Happy (Untrustworthy) Boss’s Day
Did you miss National Boss’s Day in the U.S.? If so, you’re not alone in avoiding celebrating a holiday that only the biggest workplace brown-nosers feel comfortable with. Being a boss isn’t always easy, but are you kidding me with this not-even-a-Hallmark holiday?
Anyway, to celebrate the day, TLNT published an article describing the gulf in trust between managers and employees. While less than half of employees trusted their boss, about a third of bosses trusted their employees. It also featured this wonderful quote:
“Some of my employees are shifty. They will do exactly what is asked of them, and then behind your back complain about it and get pissed that they can’t sneak in extra breaks.” Female middle manager
That added emphasis is mine. So they are shifty because, let me check my notes again, they did their jobs and then complained about it.
There is nothing more American than complaining about a job. Especially a good one!
Trust your employees a little more, managers. Even if they do complain about doing exactly what you ask them to do.
T@W Podcast of the Week
Interested in dorking out on AI and its role in people analytics? How about what AI can tell us about human behavior? This episode from Don McPherson’s 12 Geniuses podcast interviews Ben Waber, president and co-founder of Humanyze, and covers a couple interesting topics along those lines. It’s worth 40 minutes of your commute or workout time.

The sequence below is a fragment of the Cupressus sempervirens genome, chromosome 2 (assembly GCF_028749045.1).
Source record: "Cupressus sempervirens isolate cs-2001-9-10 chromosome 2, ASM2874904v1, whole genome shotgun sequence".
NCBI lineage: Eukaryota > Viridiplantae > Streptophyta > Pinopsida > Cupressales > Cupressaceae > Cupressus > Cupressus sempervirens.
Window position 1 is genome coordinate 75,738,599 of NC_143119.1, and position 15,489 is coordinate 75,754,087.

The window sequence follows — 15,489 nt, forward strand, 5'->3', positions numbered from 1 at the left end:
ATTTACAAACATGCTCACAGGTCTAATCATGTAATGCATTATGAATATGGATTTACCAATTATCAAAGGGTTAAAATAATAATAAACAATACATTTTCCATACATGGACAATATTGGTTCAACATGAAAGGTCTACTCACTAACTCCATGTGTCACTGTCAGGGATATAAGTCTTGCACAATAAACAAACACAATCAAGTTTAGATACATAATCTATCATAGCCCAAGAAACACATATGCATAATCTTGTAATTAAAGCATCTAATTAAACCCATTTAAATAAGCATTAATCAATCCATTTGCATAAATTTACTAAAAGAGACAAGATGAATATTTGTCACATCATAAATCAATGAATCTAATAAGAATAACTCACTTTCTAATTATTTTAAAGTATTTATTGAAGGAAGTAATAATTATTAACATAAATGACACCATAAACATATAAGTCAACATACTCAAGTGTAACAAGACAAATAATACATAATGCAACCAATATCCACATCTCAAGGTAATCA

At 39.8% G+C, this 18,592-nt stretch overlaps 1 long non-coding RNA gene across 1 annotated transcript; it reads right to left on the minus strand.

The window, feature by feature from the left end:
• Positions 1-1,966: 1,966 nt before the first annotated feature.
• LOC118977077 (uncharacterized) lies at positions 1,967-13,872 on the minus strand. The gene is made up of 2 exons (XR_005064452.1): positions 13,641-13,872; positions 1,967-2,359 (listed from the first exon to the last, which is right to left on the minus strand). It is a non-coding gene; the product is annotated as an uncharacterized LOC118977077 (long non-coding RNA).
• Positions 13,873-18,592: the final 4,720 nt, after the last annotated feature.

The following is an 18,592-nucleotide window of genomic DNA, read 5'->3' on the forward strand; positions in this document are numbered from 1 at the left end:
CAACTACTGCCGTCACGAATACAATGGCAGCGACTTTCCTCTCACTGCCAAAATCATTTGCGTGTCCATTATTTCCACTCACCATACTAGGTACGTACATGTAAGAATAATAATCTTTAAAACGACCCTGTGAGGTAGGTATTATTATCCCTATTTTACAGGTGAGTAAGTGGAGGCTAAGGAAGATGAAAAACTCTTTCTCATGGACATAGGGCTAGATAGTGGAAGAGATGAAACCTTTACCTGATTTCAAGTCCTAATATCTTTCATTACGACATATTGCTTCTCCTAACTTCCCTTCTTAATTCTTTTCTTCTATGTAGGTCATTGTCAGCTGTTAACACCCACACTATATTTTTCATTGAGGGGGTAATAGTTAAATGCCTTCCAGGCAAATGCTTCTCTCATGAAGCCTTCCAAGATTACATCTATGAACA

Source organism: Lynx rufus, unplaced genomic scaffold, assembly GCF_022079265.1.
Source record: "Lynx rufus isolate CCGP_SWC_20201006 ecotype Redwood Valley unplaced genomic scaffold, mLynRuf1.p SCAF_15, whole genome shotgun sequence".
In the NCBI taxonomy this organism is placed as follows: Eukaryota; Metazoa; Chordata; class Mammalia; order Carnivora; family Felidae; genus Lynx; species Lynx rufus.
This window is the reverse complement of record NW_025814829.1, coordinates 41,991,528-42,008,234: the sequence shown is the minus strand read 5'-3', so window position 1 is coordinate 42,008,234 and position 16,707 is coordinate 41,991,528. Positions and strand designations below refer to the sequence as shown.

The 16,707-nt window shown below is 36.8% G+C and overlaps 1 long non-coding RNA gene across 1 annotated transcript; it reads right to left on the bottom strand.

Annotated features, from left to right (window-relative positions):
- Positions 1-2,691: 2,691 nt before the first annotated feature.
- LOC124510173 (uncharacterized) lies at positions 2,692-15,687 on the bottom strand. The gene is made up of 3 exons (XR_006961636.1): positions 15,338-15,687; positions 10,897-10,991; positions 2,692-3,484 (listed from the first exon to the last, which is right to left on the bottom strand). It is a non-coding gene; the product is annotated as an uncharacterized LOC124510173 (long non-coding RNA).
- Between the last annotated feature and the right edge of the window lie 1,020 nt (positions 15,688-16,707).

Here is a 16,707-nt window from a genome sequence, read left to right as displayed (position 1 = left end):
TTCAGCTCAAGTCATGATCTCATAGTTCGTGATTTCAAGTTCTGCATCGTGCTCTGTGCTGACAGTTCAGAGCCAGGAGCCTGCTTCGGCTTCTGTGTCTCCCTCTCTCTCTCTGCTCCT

And Finally… Convergence
This week, Workfront announced the acquisition of Atiim (said like A-Team). For those who don’t know, Workfront is a project management software and Atiim is a next-generation performance and OKR-driven goals solution. Their press release covered what they plan to do:
By adding the new goal management capabilities, Workfront will enable enterprises to manage organizational and individual goals, work, and key results on a single platform for the first time. The acquisition is complete, effective immediately.
Building on Atiim's leadership in strategic goals management, the company will release a new Workfront Goals product in early 2020.
"People do their best work when they know their role, have clear goals, and understand how the work they are doing supports company objectives," said Steven ZoBell, chief product and technology officer at Workfront. "With the addition of Workfront Goals, we are bringing a breakthrough in modern work management by providing the key capabilities that enterprises need to align people and their work to strategic goals and objectives, ultimately driving powerful business results."
It may seem like a weird match, but this convergence is part of what me and my colleagues covered in the Work Technology Brandscape. Embedding HR practices right into the software people use every day? It makes sense. Most companies are doing this embedding via API access or integration rather than acquisition. That could change.
This union is truly interesting to me because the company I work for is a paying customer of Workfront and I am curious to see how it’s rolled out and activated as a consumer of that technology.
That said, maybe Workfront could work on their mobile and web app a bit more in the coming months? Oh, who am I kidding! The weight of low expectations hangs on all of these companies until they can prove otherwise. Maybe, just maybe, Workfront proves to be the exception.